• THE SOCIAL NETWORK: Is The Audience Listening To Your Dialogue?

    February 10, 2012

    THE SOCIAL NETWORK: Is The Audience Listening To Your Dialogue? By Jacob Krueger Remember the first scene of The...

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  • The Power of the First and Last Image

    January 30, 2012

    Does a chain email hold the secret to your script?

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  • Is Your Character An Adjective or a Verb?

    December 10, 2009

    It’s no wonder that some of the greatest writers began their careers as actors. The art of writing and…

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  • Got an issue with Robert McKee? Me too.

    November 13, 2009

    Got an issue with Robert McKee?  Me too.

    By Jacob Krueger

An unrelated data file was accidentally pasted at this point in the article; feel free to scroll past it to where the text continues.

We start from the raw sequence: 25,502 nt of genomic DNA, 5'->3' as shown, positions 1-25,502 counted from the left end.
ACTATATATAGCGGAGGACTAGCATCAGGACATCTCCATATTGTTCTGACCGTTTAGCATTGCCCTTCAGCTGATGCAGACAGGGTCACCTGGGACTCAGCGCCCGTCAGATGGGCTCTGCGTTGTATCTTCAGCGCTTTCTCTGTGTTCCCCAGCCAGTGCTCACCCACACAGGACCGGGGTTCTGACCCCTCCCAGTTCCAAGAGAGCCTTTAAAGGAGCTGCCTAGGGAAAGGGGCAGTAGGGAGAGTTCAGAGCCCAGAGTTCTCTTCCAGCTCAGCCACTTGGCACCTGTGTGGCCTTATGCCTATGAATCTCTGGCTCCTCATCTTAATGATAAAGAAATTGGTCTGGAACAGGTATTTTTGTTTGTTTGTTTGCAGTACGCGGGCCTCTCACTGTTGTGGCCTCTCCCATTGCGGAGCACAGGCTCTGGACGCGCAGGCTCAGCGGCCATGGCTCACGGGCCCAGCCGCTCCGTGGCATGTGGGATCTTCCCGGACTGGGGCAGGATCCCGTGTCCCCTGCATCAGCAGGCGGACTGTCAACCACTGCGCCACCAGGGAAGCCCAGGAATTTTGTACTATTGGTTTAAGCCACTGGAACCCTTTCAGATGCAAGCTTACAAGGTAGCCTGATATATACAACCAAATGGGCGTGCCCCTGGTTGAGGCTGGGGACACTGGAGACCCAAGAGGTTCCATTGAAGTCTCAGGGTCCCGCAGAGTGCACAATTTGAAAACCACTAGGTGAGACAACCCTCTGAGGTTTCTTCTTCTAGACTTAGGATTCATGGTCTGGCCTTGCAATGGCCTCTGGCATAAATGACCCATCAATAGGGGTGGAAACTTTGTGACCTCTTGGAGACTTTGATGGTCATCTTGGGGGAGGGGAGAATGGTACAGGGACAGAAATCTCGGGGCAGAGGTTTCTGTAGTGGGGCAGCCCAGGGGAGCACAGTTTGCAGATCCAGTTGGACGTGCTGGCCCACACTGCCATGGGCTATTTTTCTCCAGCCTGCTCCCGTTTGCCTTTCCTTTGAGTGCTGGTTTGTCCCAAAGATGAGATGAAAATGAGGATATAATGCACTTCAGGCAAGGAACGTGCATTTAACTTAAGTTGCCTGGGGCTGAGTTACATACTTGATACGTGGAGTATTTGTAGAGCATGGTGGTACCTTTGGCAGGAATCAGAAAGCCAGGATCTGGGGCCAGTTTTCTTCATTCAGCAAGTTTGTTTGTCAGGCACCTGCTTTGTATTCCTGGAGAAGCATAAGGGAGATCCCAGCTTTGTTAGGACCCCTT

Don’t throw away the baby with the bath-water. As with any screenwriting book, there are some good things to be discovered in Robert McKee’s “Story”. But there’s also a lot that can be misleading, confusing or even just plain wrong. And for young writers who take his words as gospel, McKee can pose a real danger to finding your voice, truly understanding your character, and discovering the organic structure of your screenplay. I believe that a big part of that is because McKee teaches screenwriting from a critic’s perspective, rather than that of a writer. He teaches rules (he’d call them “principles”) extrapolated from finished screenplays, rather than the process that the writer uses to get there. In McKee’s bluster, it’s easy to forget that screenwriting is a complex art, not a simple A-Z process to which he holds the lock and key. Here’s a Vanity Fair article that points out some of his flaws, particularly related to his discussion of the horror genre: Read the Vanity Fair article. Thanks to Joshua Dysart for sending this article my way! Photo Credit: Genaro Molina / Los Angeles Times
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